The NASUWT's decision to ballot on both strike action and 'non-strike' workload action has spurred a debate within the NUT about how we should respond.
What seems clear is that united strike action is the key - with a mass strike planned for November 30. I hope that the NUT and other unions can then be in a position to announce further dates for joint-union strike action in the New Year. If the Government remains intransigent, my personal preference would be to call a 48-hour strike that sharply and firmly increases the pressure on the Government.
However, the idea of 'non-strike' action is definitely worth exploring as an addition to the campaign. Indeed, this is exactly what 2011 NUT Conference Policy on Teacher Workload agreed that the Union should consider. Alternatively, and depending on how many different fronts we think we can fight on, it could also be part of a separate campaign to respond to the ever-increasing demands on teachers - workload which seems to have been ramped up even further this academic year. However, the nature of that action (beyond strike action) still needs to be worked out.
The NUT is very willing to sit down and discuss with the NASUWT about a joint campaign of action. Unfortunately, I fear that the NASUWT 'work to contract' action may be limited to issues like ensuring that PPA is in place, not covering except in emergencies, not invigilating for exams - and other parts of their 'Workload Agreement'. However (and we still need to clarify if this is what the NASUWT are really saying) this would fail to tackle most of the workload that is weighing down on staff.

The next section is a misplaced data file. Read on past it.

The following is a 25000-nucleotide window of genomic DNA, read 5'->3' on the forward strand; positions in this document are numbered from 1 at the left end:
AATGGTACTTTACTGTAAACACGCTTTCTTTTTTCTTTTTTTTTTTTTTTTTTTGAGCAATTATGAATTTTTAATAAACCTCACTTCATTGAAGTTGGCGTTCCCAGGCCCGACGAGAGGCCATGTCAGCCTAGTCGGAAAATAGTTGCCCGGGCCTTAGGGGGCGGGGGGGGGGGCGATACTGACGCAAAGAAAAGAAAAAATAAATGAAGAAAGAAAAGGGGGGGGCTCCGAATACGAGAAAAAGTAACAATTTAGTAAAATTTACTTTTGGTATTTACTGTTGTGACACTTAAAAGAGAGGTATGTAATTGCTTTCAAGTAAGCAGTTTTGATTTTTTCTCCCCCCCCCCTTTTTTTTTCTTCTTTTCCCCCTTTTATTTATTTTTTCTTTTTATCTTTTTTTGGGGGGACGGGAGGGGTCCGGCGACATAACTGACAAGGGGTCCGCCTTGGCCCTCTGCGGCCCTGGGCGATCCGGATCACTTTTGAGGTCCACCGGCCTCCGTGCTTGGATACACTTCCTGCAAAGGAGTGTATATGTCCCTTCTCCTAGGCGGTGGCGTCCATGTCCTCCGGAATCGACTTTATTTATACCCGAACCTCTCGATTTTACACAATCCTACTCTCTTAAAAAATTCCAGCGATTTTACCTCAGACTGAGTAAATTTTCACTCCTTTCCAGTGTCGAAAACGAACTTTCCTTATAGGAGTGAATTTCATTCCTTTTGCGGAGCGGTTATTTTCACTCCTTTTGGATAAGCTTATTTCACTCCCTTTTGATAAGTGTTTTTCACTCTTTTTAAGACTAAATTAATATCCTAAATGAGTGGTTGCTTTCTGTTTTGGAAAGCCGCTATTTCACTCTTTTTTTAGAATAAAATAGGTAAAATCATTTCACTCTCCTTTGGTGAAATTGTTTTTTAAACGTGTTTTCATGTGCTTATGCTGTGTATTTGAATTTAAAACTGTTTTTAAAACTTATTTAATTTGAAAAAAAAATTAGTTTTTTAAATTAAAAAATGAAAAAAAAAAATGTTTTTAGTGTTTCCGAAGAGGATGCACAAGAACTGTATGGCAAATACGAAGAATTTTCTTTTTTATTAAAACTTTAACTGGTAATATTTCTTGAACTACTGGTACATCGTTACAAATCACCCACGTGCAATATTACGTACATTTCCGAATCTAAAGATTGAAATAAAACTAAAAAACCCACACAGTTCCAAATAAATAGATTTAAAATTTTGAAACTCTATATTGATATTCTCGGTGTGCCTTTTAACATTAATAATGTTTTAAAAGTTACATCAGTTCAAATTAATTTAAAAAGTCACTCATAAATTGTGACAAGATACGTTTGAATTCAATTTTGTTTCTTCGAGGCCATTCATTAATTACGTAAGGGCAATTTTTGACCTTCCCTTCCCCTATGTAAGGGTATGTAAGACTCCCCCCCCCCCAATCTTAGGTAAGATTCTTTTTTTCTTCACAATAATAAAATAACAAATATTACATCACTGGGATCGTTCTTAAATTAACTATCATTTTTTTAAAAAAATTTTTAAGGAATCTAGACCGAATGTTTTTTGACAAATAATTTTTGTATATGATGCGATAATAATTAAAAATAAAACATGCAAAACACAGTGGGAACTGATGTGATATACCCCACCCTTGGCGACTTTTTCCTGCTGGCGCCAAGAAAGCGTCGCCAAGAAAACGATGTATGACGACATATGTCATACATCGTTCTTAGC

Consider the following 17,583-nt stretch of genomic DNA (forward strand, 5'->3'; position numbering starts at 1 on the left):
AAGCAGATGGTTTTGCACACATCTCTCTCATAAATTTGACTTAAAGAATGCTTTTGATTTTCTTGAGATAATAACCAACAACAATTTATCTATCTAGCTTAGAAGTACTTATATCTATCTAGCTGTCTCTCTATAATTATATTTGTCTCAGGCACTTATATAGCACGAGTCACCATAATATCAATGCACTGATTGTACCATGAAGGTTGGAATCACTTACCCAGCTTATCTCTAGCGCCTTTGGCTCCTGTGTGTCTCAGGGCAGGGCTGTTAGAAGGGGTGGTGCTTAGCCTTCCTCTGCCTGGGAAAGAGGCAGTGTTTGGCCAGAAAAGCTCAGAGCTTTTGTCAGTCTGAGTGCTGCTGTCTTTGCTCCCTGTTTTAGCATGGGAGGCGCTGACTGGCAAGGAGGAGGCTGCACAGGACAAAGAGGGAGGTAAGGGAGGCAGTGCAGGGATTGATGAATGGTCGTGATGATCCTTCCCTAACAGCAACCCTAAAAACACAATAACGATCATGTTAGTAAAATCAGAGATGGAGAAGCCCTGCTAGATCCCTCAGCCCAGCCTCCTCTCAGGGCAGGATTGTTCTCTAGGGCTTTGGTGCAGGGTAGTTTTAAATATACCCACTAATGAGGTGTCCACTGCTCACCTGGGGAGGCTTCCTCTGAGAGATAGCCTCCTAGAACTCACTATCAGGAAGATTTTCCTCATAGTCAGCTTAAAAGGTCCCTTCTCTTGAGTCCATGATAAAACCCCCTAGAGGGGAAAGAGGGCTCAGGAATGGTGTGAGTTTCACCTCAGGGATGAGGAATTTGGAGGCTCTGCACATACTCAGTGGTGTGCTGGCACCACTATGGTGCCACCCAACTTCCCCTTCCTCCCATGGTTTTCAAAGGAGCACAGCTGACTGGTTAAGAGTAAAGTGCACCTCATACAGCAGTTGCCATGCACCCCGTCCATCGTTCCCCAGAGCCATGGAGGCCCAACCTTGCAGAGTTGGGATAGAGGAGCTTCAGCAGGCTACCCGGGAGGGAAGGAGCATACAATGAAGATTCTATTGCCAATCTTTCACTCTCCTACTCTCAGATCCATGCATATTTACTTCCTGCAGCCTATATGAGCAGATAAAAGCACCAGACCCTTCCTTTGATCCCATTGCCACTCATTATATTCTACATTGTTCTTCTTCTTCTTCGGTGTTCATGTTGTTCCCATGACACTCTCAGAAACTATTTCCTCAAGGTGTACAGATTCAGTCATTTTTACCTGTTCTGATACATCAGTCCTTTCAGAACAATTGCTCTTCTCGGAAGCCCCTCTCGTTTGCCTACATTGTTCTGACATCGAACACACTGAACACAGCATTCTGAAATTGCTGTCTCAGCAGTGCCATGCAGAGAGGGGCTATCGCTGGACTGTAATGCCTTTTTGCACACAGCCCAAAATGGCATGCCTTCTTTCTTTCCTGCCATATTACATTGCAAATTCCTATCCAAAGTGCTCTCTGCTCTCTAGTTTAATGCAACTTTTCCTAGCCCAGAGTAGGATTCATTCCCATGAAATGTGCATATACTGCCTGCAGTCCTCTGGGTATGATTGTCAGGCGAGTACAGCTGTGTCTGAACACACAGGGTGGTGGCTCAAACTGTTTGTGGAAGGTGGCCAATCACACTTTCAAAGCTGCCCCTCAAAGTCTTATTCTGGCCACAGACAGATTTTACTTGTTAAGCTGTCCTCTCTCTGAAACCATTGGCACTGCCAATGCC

The NUT is already sanctioning school-based ballots. For example, the NUT has issued an indicative ballot in a Lewisham school today for both non-strike action and strike action. The 'non-strike' action in this school is clear-cut - refusal to attend the after-school 'intervention' classes that are being timetabled outside directed hours which are at the heart of the dispute. The strike action would be in place if pay-docking or other disciplinary action took place and/or to ratchet up the dispute if necessary.
Another Lewisham NUT school group is meeting tomorrow and may well request a similar indicative ballot. There, it appears that the school is calling 'mini-ofsted' rounds of observations on any teacher who is 'satisfactory' (let alone inadequate!) and demanding endless detailed plans from staff. Here, the non-strike action will not be quite as clear-cut but staff are looking at what we might do to refuse to co-operate with these management demands - although it may just be that strike action is needed to force the removal of this draconian regime.
Of course, these separate ballots only scratch at the surface of a national problem. The NUT has issued good advice on directed hours, classroom observations and other workload issues. But too many schools are taking little heed of Union policy. Workload action is definitely needed in many schools - and should be part of a national workload campaign. However, if we did ballot for national workload action, I believe we would need to sanction much firmer action than perhaps the NASUWT are envisaging in order to really have an effect. But, even then, strike action is the clearest and simplest form of action which will have to be central to both a pensions and/or workload campaign.